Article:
At 1 p.m. on June 23, 1984, the wheels of the Gulfstream ii jet touched down at Jerusalem airport. Waiting to greet Herbert W. Armstrong was Michael and Hanna Ravid, former Israeli General Consul in Los Angeles. Noticeably absent was the city’s mayor, Teddy Kollek, who was in Spain at the time, but sent his apologies to his longtime friend.
The Jerusalem Hilton hotel was the base of operations during this weeklong trip. Upon arrival, the unofficial ambassador for world peace was greeted by several floral arrangements from his Israeli friends. These relationships had developed most notably since his visit with President Zalman Shazar over 15 years earlier.
By 9:30 a.m. on Tuesday, June 26, Mr. Armstrong was on his way to the Israeli Presidential Palace for a meeting with President Chaim Herzog. The president had served his country as a major general and intelligence officer of the Israel Defense Force, while diplomatically he was Israel’s representative to the United Nations. Before becoming president, he had also served as the head of the Knesset.
During the 45-minute meeting, Mr. Armstrong and Mr. Herzog “discussed the worsening problems of the Middle East” and “the world economic crisis,” during which the president remarked “that it would not be long before the world’s economic system will collapse” (Worldwide News, July 16, 1984).
Thereafter, the pair exchanged views on international politics and a speech Mr. Herzog had given at the UN. During that speech, Soviet and Arab officials walked out in opposition, propelling Mr. Herzog onto the front pages of world newspapers.
“He remarked that he often walks by Liberty Bell Garden, a park which was developed with assistance from the Ambassador Foundation” (ibid). As the meeting drew to a close, the president recommended various new archaeological exhibits that might interest Mr. Armstrong. He also presented Mr. Armstrong with a personal copy of his recent book, The Arab-Israeli Wars.
“Mr. Armstrong presented the president with a piece of Steuben crystal titled The Kingfisher. The piece is tear-shaped with a kingfisher bird etched deeply into the surface. On the president’s desk was another piece of Steuben that the group recognized as The Ice Fisherman, a limited edition” (ibid).
After the meeting with the president, Mr. Armstrong was driven to the famed Chez Simon restaurant. Here he lunched with former president of Hebrew University Prof. Benjamin Mazar and Executive Secretary of the Israeli Exploration Society Joseph Aviram.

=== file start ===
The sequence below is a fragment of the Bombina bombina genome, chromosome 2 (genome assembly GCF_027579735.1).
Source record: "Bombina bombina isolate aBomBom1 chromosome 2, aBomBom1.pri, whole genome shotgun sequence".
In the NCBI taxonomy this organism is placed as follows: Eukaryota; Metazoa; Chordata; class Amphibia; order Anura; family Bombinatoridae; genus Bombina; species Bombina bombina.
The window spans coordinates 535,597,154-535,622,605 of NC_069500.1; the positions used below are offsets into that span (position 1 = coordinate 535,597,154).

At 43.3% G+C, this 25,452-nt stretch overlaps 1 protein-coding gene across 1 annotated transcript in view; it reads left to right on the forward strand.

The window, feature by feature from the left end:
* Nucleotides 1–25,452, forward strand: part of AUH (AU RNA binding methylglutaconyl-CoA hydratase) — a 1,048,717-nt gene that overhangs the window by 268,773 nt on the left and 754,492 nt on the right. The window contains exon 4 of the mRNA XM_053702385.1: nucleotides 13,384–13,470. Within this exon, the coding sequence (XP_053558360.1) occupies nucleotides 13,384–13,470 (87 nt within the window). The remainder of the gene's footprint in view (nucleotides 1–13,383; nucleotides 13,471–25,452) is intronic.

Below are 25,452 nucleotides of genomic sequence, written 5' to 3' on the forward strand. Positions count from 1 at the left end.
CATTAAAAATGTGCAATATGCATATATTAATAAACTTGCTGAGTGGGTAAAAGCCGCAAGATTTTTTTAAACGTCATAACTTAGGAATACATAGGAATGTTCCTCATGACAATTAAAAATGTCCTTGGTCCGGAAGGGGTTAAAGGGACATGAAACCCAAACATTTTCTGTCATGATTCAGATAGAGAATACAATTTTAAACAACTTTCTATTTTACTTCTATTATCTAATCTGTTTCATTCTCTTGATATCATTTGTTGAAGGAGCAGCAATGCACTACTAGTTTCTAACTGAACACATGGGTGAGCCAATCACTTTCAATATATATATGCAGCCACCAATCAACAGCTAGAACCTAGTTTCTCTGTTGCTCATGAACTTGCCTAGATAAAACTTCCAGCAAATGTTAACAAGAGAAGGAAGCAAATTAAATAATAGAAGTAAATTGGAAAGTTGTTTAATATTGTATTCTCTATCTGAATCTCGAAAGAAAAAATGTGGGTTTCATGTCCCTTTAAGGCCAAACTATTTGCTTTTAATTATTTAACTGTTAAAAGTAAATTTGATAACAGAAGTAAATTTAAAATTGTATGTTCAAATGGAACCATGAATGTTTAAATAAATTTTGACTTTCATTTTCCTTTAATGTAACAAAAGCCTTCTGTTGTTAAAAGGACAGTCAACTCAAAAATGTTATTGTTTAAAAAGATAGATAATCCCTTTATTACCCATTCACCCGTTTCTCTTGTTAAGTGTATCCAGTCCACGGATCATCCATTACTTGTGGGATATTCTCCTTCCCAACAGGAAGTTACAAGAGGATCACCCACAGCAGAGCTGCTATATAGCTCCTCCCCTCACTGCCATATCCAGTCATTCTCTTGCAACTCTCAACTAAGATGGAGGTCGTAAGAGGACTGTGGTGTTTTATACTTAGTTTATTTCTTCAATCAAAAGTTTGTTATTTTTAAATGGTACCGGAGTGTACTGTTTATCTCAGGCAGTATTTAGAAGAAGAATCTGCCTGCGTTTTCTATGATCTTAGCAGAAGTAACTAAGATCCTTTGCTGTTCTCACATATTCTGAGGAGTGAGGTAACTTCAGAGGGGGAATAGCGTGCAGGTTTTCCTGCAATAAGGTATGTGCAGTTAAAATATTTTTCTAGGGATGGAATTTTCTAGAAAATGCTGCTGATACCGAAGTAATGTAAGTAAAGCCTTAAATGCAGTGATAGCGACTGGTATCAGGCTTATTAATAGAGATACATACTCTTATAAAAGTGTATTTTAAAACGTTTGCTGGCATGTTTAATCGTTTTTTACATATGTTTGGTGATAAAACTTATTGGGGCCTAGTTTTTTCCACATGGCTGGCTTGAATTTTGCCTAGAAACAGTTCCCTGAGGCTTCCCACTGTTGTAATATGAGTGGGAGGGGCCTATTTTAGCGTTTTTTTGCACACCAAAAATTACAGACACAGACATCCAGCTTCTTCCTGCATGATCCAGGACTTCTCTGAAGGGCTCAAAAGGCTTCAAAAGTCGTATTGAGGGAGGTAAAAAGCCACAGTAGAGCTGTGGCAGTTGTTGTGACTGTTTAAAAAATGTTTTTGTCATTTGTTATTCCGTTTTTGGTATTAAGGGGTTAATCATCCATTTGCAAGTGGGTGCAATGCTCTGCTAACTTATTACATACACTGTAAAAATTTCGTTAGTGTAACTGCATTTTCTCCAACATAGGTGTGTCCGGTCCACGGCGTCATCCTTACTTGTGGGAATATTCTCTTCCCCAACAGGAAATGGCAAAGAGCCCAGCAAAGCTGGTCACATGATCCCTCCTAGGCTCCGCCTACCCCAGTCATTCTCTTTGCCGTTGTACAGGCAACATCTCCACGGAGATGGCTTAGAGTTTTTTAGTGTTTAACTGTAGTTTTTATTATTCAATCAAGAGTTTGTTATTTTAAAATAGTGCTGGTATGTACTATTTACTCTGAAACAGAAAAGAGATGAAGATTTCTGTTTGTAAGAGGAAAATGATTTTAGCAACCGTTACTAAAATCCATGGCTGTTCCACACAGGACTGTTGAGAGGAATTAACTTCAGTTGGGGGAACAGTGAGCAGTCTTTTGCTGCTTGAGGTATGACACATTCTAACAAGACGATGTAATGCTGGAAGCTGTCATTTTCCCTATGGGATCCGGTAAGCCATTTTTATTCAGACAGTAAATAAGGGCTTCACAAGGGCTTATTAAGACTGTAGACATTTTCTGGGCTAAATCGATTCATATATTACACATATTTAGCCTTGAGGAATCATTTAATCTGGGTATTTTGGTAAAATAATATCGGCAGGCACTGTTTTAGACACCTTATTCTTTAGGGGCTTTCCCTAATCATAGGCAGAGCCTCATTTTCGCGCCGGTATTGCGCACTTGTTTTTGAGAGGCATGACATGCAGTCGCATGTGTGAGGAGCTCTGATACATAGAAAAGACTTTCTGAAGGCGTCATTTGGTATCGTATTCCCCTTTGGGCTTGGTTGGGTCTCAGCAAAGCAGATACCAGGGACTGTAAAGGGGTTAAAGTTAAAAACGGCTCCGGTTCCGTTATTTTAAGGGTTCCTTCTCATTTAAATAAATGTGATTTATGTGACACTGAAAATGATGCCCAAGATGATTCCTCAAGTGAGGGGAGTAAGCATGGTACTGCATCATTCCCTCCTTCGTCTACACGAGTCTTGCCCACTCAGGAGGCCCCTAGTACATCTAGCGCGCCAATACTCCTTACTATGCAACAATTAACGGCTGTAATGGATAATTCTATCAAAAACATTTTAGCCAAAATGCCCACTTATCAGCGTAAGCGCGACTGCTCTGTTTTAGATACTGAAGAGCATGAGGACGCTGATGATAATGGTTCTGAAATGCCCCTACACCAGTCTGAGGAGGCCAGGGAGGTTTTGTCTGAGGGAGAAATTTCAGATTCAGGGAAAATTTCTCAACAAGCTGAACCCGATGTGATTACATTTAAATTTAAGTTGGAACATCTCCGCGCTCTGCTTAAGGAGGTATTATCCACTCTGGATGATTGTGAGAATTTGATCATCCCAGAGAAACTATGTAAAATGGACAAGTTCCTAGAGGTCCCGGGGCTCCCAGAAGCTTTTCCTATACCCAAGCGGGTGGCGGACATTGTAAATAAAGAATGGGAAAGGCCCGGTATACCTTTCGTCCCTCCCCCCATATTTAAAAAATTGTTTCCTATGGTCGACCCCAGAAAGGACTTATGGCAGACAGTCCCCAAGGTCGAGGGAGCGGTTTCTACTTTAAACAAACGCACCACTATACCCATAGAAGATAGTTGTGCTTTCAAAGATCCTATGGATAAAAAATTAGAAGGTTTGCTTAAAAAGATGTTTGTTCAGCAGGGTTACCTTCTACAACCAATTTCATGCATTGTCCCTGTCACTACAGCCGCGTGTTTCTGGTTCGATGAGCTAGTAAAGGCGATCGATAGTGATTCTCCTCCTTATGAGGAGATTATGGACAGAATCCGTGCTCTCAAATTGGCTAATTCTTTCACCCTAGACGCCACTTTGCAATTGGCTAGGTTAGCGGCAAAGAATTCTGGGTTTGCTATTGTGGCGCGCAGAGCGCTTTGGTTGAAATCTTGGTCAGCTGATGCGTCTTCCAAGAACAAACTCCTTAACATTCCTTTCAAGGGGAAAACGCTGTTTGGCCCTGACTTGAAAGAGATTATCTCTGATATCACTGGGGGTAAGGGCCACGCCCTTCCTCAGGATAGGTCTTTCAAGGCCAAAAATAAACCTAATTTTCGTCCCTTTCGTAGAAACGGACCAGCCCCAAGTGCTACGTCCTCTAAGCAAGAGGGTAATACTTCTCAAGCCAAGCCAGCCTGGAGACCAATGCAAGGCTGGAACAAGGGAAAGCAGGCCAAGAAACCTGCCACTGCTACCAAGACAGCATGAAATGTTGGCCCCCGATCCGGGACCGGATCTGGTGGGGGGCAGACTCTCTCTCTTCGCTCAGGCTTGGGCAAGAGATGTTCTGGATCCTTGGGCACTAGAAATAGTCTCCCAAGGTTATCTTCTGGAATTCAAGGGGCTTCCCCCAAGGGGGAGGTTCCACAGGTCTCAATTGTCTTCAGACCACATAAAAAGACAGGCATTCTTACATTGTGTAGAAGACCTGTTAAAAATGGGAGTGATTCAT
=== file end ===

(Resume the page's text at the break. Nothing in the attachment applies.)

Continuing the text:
These two men had been friends of Mr. Armstrong’s since 1968, when then-President Shazar sent them to Ambassador College in Pasadena, California, for planning meetings for the college’s involvement in excavations of Jerusalem.
Also at the lunch was Israeli archaeologist Nahman Avigad, Director of Israeli Excavations with Ambassador College Yigal Shiloh, former Israeli Tourism Minister Moshe Kol, and Mr. and Mrs. Ravid.
As gifts, Mr. Armstrong was presented with three publications. The first, edited by Professor Mazar, was Recent Archaeology in the Land of Israel. The second was written in honor of Dr. Aviram and the work of the Israeli Exploration Society, while the third, titled Disovering Jerusalem, was presented by Dr. Avigad.
Afterward, Mr. Armstrong returned to the Hilton to research the ongoing world economic malaise, and used this information in preparation of pending television episodes of The World Tomorrow.
Later that afternoon, Moshe Kol met with Mr. Armstrong regarding the International Cultural Center for Youth, which the Ambassador Foundation supported financially. The pair discussed how the center is encouraging the fostering of “positive relations” between Arab and Jewish children.
Mr. Armstrong spent Wednesday, June 27, exclusively preparing material for World Tomorrow broadcasts. His mind was on pointing viewers to how the current economic crisis was making the way for future Bible prophecies, and reminding them of the rise of Napoleon Bonaparte, Adolf Hitler and Benito Mussolini during such times of financial uncertainty in the recent past.
That night, at Mr. Armstrong’s invitation, his Israeli friends came to the hotel suite for a private viewing of one of the Young Ambassador Festival Film musical presentations.
Responding to President Herzog’s suggestion, at 10 a.m. on Thursday, June 28, Mr. Armstrong was driven to Jerusalem’s Burnt House excavation. “Excavated in January 1970, by Professor Avigad, the ruins of a first century a.d. Jewish home bear witness to the Roman destruction of Jerusalem in a.d. 70. The excavated remains are charred from fires set by the Romans, and the rubble and debris of the home confirm the historical accounts written by the first century Jewish historian Josephus and others” (ibid).
A high point of the trip came on the Sabbath of June 30. Services were conducted in the Ein Gedi room of the Hilton hotel. In addition to those essential personnel traveling with him, Mr. Armstrong invited 75 Ambassador College students and faculty who were currently involved in the summer excavations in the historic capital city.
The same edition of the Worldwide News reported, “Mr. Armstrong focused on prophecy during the sermon, presenting an overview of historical events leading to the present. He explained how the economic crisis would eventually prompt Europe to unite. He then went into the book of Revelation, explaining events shortly to come to pass.”
With much accomplished on this trip, from preaching the gospel to Israeli leaders to ongoing endeavors of the Ambassador Foundation to continued archaeology developments, Mr. Armstrong flew out of Israel on Sunday, July 1, bound for London, England.
For more about the open doors God afforded His ambassador for world peace, download our free booklet A Warm Friend of Israel.